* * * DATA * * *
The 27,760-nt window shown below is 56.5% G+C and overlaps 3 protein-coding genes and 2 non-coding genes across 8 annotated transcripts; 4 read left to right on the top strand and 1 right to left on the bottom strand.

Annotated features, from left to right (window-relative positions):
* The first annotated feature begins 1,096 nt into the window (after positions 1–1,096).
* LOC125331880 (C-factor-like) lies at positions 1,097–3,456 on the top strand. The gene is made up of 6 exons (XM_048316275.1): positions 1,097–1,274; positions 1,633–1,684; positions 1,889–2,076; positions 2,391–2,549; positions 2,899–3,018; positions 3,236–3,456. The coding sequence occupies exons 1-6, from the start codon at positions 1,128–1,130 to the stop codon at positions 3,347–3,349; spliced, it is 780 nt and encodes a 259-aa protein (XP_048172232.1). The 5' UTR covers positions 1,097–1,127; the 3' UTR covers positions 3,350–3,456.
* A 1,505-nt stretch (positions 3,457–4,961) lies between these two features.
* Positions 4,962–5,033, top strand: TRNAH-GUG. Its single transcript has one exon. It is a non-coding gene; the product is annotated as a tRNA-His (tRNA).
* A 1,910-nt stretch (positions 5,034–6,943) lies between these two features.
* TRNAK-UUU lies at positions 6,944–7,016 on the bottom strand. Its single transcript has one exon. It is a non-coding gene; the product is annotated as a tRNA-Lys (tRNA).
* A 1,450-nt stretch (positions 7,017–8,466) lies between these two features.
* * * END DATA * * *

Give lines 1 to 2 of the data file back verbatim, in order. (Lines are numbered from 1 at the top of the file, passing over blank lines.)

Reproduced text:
The 27,760-nt window shown below is 56.5% G+C and overlaps 3 protein-coding genes and 2 non-coding genes across 8 annotated transcripts; 4 read left to right on the top strand and 1 right to left on the bottom strand.

Annotated features, from left to right (window-relative positions):